From independence to current times, Pakistan has witnessed a series of political and military-led governments in which labour reforms have never been on the agenda of the ruling elite, except for Zulfiqar Ali Bhutto’s government, which brought in several pro-worker reforms. His government’s drive to promote unionization, in combination with other provisions such as giving a share in profits, promoted a movement to form trade unions in small and large industries.

A recent study Mapping Labour Unions in Pakistan commissioned by Friedrich-Ebert-Stiftung (FES) Pakistan stated that despite the lack of official information there is consensus in the labour movement that trade union density in Pakistan is today as low as it was at the time of the country’s independence.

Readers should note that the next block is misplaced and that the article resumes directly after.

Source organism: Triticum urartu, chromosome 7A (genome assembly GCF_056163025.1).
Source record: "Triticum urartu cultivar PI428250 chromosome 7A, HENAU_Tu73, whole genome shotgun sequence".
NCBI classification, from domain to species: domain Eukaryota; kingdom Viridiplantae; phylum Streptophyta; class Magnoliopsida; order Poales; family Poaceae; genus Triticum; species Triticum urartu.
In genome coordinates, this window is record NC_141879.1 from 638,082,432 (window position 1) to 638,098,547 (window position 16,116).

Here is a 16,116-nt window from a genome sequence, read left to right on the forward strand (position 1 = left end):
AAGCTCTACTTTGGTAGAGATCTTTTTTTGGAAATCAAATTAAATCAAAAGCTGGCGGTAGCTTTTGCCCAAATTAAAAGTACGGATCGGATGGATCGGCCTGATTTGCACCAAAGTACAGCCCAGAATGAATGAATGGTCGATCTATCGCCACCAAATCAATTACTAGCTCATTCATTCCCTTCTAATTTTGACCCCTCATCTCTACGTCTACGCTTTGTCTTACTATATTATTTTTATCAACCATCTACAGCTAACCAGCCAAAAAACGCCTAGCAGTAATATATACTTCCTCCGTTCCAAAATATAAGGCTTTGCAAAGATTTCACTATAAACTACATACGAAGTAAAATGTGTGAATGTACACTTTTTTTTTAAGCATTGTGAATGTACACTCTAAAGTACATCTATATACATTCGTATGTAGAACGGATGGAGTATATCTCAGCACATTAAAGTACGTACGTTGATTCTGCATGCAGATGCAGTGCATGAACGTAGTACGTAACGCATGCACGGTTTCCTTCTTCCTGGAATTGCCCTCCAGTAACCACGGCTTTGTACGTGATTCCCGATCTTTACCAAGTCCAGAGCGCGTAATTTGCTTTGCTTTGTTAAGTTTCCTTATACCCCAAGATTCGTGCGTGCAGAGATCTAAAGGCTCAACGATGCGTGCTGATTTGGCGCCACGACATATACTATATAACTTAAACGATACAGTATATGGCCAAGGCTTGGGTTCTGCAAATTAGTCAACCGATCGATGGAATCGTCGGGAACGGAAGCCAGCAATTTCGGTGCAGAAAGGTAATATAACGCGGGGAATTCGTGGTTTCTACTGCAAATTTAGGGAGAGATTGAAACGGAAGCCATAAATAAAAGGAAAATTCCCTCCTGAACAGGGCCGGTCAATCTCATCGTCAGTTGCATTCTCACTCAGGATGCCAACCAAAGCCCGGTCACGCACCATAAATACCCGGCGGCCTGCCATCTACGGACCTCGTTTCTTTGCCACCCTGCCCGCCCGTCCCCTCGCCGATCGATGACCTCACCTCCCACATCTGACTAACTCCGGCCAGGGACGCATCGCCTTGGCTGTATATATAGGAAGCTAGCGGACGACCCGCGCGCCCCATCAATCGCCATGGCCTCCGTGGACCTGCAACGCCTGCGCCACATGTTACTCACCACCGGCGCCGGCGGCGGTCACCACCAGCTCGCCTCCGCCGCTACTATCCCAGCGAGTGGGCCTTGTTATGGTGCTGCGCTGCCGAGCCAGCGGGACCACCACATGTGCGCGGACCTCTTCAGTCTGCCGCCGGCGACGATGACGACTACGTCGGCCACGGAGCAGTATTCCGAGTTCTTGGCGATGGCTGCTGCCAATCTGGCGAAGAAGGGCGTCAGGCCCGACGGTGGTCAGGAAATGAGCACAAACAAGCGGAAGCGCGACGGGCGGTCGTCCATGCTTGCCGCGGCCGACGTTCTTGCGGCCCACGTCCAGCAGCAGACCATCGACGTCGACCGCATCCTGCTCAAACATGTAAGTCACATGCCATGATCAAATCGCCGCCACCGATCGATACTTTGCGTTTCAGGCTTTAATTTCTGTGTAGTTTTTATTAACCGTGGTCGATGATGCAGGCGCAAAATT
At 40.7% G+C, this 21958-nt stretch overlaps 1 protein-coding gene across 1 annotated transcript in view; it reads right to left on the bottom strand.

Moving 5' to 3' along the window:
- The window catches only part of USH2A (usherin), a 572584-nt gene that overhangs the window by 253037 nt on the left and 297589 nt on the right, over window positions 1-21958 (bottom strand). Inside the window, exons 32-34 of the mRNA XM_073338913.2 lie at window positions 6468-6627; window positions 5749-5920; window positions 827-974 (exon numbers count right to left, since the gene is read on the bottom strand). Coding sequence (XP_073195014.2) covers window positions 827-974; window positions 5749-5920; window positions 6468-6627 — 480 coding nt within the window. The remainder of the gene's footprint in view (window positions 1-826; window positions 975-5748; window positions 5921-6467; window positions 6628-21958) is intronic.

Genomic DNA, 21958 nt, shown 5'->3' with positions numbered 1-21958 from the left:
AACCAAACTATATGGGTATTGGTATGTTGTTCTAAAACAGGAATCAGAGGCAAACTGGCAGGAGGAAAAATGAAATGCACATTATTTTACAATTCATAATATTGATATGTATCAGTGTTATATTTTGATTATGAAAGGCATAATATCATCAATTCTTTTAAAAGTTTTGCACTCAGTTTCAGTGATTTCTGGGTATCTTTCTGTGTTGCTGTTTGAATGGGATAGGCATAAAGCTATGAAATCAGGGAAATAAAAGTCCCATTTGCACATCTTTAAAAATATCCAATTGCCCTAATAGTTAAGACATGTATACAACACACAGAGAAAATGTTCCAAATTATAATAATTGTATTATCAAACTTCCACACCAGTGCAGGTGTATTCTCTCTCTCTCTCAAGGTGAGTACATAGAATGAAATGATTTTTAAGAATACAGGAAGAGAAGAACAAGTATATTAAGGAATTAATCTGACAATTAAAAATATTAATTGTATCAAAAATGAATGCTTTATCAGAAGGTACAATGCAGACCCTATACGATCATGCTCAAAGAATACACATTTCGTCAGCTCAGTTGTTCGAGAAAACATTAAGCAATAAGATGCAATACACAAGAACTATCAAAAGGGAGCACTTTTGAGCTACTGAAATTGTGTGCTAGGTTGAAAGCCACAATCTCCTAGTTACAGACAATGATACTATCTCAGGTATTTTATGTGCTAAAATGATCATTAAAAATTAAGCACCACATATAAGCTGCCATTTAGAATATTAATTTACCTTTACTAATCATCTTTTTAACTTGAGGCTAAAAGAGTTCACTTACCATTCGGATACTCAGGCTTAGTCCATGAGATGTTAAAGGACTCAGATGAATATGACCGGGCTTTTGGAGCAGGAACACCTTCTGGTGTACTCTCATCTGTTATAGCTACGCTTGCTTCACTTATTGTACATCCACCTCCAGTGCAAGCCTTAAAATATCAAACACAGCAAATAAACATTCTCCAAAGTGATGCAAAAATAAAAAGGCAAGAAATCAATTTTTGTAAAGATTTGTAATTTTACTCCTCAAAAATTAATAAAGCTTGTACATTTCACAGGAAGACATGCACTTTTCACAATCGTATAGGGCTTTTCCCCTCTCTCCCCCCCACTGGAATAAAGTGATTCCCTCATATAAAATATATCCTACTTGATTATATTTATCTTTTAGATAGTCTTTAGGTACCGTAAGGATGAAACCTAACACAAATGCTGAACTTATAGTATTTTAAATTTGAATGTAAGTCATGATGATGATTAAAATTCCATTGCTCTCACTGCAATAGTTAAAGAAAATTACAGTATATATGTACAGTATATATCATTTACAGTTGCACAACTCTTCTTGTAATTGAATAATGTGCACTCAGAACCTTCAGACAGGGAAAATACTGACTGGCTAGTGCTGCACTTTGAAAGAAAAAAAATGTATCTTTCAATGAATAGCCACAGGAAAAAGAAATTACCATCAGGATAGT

The biggest improvements for workers in Pakistan are owed to the conventions of the International Labour Organisation (ILO). Pakistan joined the ILO in 1947, ratifying Convention 87 relating to the right of workers to organize, and Convention 98 concerning the right to bargain collectively in the early 1950s. Together this helped Pakistan develop a framework to regulate and establish worker-employer engagement, and most importantly to safeguard workers’ rights. But those improvements were challenged when in 1958, military dictator General Ayub Khan completely scrapped the trade unions by removing the Trade Union Act of 1947 and the Trade Dispute Act of 1947. In 1969, the Industrial Relations Ordinance (IRO) provided the right to form trade unions but it incorporated a politically insulating trade-union model by restricting the selection of trade-union leaders to the factory level and introducing the collective bargaining agents (CBA) system. This required 75 per cent of the members of any trade union to declare the same employer, which promoted fragmentation in trade unions, leading in turn to an increase in the number of unions while resulting in a decline in the trade union movement as it prohibited strikes in the essential-services sector. Successive governments, whether military or democratically elected, amended the exclusionary IRO 1969 several times, lastly in 2008 to further restrict labour-industrial relations. The IRO 2002 and the IRA 2008 both excluded from their ambit the employees of law-enforcement agencies, Pakistan International Airlines (PIA) security staff, wage-earners above pay group V, government hospitals and educational institutions, and the self-employed and agricultural workers. These groups together constitute about 70 percent of the total labour force of the country.